A Walk Through Hell (2018) #2

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It’s a better issue. There’s character work, not development because it’s flashback, but now MacGregor is a white gay man FBI agent who doesn’t understand he works with a bunch of bigots and, in flashback, is worried about the 2016 election. In the present, election’s already happened. We find out the white lady partner, Shaw, doesn’t vote, knows white guys are bigots and doesn’t complain about anything. They have these conversations while investigating missing children cases, which are taking place around the Southwest, but centered in L.A.

The investigation figures into the present day, starting with MacGregor and Shaw waking up in a warehouse without any pulses. They then discover one of their fellow agents is similarly without a pulse but has had a different experience—and reaction—than they’ve had. The entire present action takes place in the warehouse, lights out, mysterious figures and noises down the aisles, the partners finding themselves without pulses, then finding their colleague. At the end of the issue, there are some crossovers between the two storylines, which writer Garth Ennis toggles between.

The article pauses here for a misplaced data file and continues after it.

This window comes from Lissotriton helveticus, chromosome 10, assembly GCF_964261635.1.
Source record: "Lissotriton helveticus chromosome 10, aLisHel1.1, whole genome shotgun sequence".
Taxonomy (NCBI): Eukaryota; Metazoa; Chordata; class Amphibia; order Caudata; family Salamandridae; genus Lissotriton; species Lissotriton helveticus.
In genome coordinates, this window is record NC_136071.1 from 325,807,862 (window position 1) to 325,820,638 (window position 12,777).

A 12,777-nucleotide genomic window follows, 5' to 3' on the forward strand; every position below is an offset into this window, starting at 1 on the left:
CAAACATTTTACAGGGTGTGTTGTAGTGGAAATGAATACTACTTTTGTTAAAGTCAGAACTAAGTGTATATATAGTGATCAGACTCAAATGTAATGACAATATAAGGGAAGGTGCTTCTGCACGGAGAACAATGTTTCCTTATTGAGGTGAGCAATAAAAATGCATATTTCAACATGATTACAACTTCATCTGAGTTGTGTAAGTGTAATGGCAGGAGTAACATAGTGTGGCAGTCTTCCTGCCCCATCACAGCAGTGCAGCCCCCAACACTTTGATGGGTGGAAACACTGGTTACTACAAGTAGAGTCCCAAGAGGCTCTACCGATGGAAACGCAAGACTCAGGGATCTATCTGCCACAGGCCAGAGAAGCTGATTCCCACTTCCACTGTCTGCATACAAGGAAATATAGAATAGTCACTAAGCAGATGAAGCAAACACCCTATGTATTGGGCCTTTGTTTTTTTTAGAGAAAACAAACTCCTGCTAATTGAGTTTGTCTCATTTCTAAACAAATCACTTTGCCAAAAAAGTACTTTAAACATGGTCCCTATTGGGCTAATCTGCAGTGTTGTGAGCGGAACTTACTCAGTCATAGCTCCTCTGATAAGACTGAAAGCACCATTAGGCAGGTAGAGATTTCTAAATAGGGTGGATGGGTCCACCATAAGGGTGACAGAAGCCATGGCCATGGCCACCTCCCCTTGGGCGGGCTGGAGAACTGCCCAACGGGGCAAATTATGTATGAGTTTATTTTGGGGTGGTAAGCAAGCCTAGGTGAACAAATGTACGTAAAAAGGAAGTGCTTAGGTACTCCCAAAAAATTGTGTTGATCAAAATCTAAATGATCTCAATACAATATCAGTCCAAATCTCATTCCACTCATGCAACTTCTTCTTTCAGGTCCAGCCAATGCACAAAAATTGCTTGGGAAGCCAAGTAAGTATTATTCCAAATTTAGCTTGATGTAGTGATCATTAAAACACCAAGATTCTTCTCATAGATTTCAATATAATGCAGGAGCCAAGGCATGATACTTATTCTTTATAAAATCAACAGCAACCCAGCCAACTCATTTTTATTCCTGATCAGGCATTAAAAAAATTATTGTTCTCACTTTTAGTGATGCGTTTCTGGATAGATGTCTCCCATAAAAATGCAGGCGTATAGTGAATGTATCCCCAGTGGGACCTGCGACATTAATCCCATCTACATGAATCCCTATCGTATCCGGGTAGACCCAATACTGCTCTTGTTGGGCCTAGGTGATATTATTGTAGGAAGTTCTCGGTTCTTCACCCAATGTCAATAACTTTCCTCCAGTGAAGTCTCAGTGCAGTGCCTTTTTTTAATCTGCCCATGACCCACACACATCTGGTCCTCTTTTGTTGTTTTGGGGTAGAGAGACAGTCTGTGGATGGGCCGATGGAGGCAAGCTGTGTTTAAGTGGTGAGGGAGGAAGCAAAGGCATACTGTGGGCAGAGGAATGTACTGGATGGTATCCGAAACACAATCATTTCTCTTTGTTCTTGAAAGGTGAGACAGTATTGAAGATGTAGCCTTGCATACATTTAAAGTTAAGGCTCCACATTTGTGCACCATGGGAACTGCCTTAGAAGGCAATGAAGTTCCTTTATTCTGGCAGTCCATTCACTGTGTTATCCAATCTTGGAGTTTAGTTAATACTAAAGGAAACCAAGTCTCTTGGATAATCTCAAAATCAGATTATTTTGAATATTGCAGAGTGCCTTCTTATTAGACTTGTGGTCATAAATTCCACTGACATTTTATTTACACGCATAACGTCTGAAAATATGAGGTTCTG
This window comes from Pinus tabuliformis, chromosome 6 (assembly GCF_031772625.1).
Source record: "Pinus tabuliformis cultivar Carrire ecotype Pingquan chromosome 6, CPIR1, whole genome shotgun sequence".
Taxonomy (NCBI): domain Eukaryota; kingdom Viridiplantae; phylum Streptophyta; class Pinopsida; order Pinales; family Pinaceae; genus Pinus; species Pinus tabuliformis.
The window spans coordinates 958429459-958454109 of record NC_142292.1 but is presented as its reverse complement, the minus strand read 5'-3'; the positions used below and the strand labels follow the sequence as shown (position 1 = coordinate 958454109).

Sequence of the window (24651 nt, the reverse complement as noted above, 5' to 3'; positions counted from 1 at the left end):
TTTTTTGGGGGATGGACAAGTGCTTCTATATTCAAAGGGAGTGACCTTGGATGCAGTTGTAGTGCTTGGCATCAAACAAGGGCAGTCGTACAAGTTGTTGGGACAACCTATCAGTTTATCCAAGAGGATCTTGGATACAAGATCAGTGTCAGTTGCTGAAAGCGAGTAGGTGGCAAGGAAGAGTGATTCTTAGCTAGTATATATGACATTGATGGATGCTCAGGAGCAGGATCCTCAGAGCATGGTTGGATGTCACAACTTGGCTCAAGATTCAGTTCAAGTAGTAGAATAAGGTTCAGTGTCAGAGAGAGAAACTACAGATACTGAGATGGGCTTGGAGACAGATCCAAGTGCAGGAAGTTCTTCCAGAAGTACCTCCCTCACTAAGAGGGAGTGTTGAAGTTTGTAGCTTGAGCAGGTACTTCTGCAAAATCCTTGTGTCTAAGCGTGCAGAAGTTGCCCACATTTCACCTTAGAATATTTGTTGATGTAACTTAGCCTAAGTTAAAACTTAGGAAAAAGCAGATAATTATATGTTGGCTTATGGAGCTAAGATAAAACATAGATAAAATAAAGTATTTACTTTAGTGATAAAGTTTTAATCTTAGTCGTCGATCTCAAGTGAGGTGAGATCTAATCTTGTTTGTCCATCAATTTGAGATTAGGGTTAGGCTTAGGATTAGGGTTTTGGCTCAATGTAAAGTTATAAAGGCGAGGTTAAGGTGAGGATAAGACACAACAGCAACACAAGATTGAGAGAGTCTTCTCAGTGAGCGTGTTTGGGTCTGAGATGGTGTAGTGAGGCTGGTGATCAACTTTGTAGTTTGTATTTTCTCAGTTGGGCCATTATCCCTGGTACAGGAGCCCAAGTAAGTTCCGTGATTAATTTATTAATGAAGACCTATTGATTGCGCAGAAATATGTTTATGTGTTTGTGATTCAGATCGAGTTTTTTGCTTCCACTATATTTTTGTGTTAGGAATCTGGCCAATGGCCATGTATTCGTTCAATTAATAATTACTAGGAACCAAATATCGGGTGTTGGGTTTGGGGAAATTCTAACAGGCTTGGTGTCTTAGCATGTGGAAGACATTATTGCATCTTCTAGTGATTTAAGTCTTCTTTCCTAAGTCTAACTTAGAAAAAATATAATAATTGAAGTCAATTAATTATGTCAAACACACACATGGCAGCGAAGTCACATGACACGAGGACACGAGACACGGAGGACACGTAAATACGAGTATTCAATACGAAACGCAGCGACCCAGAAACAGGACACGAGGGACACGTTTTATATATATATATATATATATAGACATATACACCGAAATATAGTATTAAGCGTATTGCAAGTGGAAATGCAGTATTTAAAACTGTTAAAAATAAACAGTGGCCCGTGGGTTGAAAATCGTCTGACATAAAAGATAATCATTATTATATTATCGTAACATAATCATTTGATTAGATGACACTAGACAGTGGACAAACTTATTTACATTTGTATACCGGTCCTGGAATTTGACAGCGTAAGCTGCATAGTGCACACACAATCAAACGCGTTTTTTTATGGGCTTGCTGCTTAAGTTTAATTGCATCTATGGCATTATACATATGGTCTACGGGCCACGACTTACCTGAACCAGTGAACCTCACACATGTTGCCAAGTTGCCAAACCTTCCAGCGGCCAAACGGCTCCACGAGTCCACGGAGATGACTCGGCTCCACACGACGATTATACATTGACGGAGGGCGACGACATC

As a comic, manipulative content concerns aside, it’s a technical success. Ennis and artist Goran Sudžuka do a good job with it. The flashbacks are visually without dread, but there’s foreboding on a couple fronts. First, the looming election, second, the criminal investigation. Even without knowing it might figure into the present, the investigation in the past is slightly uncanny. It’s not supernatural, but it’s discomforting as the agents expound on it, and the incongruities stick out. Again, good writing from Ennis. Like, he does the work to get the right effect.

To what end? We’ll have to wait until next time because Ennis finishes the issue ends with a revelation cliffhanger, one the agents know about, but the reader doesn’t. Yet, presumably.

I’d be really impressed if Ennis doesn’t address it.

While I’m still not enthusiastic about A Walk Through Hell, it does appear Ennis knows how to do what he’s doing. And Sudžuka’s art is excellent. Wish he was doing a different book—heck, wish he and Ennis were doing a better book together. The plotting with the reveals is a little off; the series runs twelve, and I’m guessing I’ll be griping it didn’t just run eight by the finale. This issue is stretched out to delay the plot from fully starting, which means there will be at least three issues before Ennis establishes the ground situation. Trade-write much?

But whatever. It’s an improvement I wasn’t expecting.

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